Give democracy time, and it will deliver

 

The first of many extra-plenary discussions (July 4)

Democracy can be excruciating. It takes a lot of time, and it takes a lot of discussion. A lot of repetitive discussion, as you have to convince a majority of your point of view. But democracy can deliver.

A strong reminder came at EUDEC’s Assembly meetings, three weeks ago, right before and during the IDEC@EUDEC conference. The difficult, divisive issue was, as always, membership: who’s in, and who’s out. This particular story starts a year earlier, at the previous meeting of Assembly, in Roskilde, Denmark.

In Roskilde, Assembly decided, based on my proposal, that in order for a school to become a full member of EUDEC, it would have to declare that it is a democratic school (under EUDEC’s definition) and intends to stay one. This decision was made at the very end of the very last plenary, when everyone was exhausted and very few people were really paying attention. Many people were confused and angry about the decision afterwards. But the decision also established a committee to discuss membership issues and work towards a comprehensive solution.

The committee was less active than I had hoped, but eventually the discussions started there brought me to make a new proposal. For this year, I proposed to get rid of the Roskilde restriction, and even open up school membership more, while adding tools for (self-)evaluation and transparency regarding how each member school works.

I thought the proposal would be an easy sell – boy, was I wrong! Membership discussions bring out a lot of emotions, and they very quickly come down to discussions about the core vision of the organization; as a democratic organization, EUDEC’s nature and course of action depend quite directly on the makeup of its membership.

By the second day of discussions, there appeared to be two separate camps, for and against our proposal. Each side talked amongst itself more than with the other side. When the sides met, the debate was heated and people came away feeling sick. At some point there was an (Extended) Council meeting in which we talked about it, and some of us were in tears, others close to it. A few of us who had been involved since founding EUDEC – myself included – had a sense of doom; it seemed our organization was about to splinter, sputter and die. The difficulties seemed truly insurmountable.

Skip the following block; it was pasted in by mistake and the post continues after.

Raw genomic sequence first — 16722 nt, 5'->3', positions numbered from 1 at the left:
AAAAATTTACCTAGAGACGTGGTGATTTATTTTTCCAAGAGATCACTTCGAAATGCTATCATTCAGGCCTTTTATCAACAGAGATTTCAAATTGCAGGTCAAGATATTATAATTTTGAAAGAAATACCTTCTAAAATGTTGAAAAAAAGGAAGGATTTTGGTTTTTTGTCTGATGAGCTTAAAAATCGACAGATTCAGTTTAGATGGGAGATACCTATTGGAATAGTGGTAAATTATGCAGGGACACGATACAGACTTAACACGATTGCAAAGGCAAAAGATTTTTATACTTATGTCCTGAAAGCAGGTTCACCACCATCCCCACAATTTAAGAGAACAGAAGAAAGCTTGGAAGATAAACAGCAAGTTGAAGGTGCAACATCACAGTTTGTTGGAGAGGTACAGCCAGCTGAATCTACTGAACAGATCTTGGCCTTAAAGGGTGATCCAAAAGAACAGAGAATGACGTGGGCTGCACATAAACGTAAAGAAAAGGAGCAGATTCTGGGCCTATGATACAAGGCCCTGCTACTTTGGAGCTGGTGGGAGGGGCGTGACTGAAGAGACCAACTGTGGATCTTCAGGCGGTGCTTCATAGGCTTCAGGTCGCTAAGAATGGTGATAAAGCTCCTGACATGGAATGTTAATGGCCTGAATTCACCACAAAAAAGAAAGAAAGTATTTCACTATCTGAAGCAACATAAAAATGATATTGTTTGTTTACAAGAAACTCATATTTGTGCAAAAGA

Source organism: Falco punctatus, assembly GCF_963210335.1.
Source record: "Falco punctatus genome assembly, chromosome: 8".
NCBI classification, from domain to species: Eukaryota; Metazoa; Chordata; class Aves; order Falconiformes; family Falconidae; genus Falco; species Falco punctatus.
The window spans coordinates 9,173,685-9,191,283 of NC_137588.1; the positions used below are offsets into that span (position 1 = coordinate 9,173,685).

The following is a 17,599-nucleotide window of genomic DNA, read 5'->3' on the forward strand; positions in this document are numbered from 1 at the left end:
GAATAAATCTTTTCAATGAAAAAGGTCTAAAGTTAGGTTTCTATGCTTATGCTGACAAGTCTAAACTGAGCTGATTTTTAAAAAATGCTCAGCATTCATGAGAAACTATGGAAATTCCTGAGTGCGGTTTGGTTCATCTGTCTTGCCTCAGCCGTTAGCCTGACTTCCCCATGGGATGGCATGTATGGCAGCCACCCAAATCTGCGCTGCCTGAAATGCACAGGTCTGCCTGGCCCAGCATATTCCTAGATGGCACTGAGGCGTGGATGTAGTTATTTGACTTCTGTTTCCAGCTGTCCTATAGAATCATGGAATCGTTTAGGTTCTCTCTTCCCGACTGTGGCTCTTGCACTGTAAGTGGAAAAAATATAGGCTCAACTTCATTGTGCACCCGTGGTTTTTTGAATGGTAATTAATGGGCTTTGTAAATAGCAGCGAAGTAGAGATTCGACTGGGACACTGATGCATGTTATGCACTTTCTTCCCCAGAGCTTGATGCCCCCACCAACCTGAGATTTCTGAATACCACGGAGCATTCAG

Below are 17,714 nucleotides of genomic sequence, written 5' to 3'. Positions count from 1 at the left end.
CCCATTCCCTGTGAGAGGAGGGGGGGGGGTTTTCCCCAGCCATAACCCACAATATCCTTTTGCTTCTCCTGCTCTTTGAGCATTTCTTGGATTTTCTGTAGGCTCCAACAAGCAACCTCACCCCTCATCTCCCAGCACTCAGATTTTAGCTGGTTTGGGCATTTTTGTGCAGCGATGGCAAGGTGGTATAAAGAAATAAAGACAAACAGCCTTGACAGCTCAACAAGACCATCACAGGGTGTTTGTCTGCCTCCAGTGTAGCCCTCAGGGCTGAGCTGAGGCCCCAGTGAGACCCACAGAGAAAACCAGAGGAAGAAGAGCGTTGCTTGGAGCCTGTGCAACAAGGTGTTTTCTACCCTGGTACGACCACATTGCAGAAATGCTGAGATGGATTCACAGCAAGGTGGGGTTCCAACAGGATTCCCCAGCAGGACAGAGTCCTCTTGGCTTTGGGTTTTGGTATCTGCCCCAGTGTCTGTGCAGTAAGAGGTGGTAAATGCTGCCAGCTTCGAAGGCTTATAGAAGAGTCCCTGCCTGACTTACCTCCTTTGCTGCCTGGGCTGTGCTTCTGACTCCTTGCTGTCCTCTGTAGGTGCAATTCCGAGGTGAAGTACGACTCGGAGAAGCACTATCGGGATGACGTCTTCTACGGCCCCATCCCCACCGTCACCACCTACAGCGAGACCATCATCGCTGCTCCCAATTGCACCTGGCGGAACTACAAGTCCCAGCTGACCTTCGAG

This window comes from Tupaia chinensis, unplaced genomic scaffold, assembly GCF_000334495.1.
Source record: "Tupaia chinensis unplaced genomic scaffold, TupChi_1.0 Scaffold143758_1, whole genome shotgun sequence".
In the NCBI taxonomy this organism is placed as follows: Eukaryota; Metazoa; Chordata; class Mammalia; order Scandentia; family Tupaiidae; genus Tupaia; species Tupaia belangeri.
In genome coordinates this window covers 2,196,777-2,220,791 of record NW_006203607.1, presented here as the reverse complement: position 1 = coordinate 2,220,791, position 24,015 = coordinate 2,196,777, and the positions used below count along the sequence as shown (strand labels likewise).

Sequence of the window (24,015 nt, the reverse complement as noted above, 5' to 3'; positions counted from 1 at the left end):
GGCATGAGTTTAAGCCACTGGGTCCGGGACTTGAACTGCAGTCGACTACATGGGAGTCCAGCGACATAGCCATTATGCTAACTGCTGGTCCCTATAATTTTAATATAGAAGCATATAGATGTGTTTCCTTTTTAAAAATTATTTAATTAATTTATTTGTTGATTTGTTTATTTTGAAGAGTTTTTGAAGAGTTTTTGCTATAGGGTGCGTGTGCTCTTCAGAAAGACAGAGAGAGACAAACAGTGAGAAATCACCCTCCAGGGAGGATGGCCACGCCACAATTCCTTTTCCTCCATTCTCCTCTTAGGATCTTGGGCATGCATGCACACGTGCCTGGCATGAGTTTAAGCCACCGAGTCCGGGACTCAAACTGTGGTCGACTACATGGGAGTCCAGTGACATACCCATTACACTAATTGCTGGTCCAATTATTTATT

But then, maybe an hour or two after that meeting, everything changed. Some of us had talked with “the other side” in the café and came out feeling our differences were minor, both in principal and in practice. It was as if we were standing on a cliff, about to fall, only to be suddenly yanked back onto solid ground. That feeling opened us up – all of us, on both sides, I think – to what other people were saying. And then my friend Or Levi came by and took advantage of my openness to tell me that we’re all being idiots (loudly, but in Hebrew). As has become typical in our friendship, he came at me with criticism that at first seemed ignorant, insensitive, and arrogant, but quickly turned out to be useful in that it questioned things I took for granted.

New ideas came up that evening, ideas that it was too late at that point to introduce into the debate. But that evening calmed everyone down and left us with the knowledge that we’re in this together and everyone is determined to resolve the differences and find the right way to go. It also taught us (or me, at least) that given enough time, new solutions may come up that weren’t even on anybody’s mind. Many were now content with finding a compromise we can live with for a while and continuing to look for the best solution.

The truly amazing thing happened during the next session of Assembly. By the time we got to finally voting on the membership proposals, there were some six or seven different proposals on the table, some divided into 3, 4, 5 sub-proposals. We voted, and voted, and voted, and voted, well into lunch-time. Due to the system we use, members of the Assembly were instructed to vote on each sub-proposal independently of all others; that is, the question was only if that part is something you’re in favor of, regardless of whether or not other parts you want together with it should pass.

As the voting went on, an odd pattern emerged – Assembly passed no more than one sub-proposal of any proposal. We ended up with six different bits and pieces, not all of which were intended to work together, few of which were intended to work alone. Council took the day to check if there was any contradiction between them, but when we left the meeting, everyone – both sides – seemed okay. Nobody left in anger or tears. Nobody said they’d leave the organization (as some had threatened to do). And when Council went over the decisions, it found no contradiction whatsoever. The full package of decisions had to be ratified in the next plenary, and it was carried unanimously.

Give democracy time and attention, and it will deliver.

Photo by Monika Wernz.

 

One more thing: Or is working on spiffing up EUDEC’s semi-official YouTube channel, EUDECmovies. Subscribe now, there’s going to be a lot of material from the conference over there pretty soon!

One thought on “Give democracy time, and it will deliver”

  1. Like! Everybody talks about democracy as an abstraction, but here you describe the nitty-gritty, the boring work at the heart of the democratic process: long meetings, tired participants who can’t keep track of the agenda, nitpicking over sub-clauses, complicated voting procedures… but also the beauty of speaking your mind, hearing other views, thinking about the issues in depth, being convinced or convincing. I actually think this is a very important post. Yay for democracy!

 

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